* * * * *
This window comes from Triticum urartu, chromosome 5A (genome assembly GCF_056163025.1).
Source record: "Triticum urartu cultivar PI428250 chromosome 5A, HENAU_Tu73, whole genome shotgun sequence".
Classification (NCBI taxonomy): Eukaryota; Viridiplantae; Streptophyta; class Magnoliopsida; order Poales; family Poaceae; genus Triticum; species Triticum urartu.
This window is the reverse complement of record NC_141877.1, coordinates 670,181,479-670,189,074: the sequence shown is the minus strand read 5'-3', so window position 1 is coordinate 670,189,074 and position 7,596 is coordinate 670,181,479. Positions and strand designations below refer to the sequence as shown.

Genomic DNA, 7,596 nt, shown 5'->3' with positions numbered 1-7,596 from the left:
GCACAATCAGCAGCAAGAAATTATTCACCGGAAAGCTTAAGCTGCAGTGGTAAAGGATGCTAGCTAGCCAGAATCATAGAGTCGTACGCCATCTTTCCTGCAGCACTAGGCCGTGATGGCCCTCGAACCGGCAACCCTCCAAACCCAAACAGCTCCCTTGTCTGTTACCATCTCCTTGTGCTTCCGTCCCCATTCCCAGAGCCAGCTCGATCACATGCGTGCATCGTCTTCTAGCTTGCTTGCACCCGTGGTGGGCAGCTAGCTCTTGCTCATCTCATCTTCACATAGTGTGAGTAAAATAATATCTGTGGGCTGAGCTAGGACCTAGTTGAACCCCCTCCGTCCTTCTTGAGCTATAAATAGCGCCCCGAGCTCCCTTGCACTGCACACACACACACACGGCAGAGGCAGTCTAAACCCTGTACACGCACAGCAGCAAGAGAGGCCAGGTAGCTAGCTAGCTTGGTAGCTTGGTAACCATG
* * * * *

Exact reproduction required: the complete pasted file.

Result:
This window comes from Triticum urartu, chromosome 5A (genome assembly GCF_056163025.1).
Source record: "Triticum urartu cultivar PI428250 chromosome 5A, HENAU_Tu73, whole genome shotgun sequence".
Classification (NCBI taxonomy): Eukaryota; Viridiplantae; Streptophyta; class Magnoliopsida; order Poales; family Poaceae; genus Triticum; species Triticum urartu.
This window is the reverse complement of record NC_141877.1, coordinates 670,181,479-670,189,074: the sequence shown is the minus strand read 5'-3', so window position 1 is coordinate 670,189,074 and position 7,596 is coordinate 670,181,479. Positions and strand designations below refer to the sequence as shown.

Genomic DNA, 7,596 nt, shown 5'->3' with positions numbered 1-7,596 from the left:
GCACAATCAGCAGCAAGAAATTATTCACCGGAAAGCTTAAGCTGCAGTGGTAAAGGATGCTAGCTAGCCAGAATCATAGAGTCGTACGCCATCTTTCCTGCAGCACTAGGCCGTGATGGCCCTCGAACCGGCAACCCTCCAAACCCAAACAGCTCCCTTGTCTGTTACCATCTCCTTGTGCTTCCGTCCCCATTCCCAGAGCCAGCTCGATCACATGCGTGCATCGTCTTCTAGCTTGCTTGCACCCGTGGTGGGCAGCTAGCTCTTGCTCATCTCATCTTCACATAGTGTGAGTAAAATAATATCTGTGGGCTGAGCTAGGACCTAGTTGAACCCCCTCCGTCCTTCTTGAGCTATAAATAGCGCCCCGAGCTCCCTTGCACTGCACACACACACACACGGCAGAGGCAGTCTAAACCCTGTACACGCACAGCAGCAAGAGAGGCCAGGTAGCTAGCTAGCTTGGTAGCTTGGTAACCATG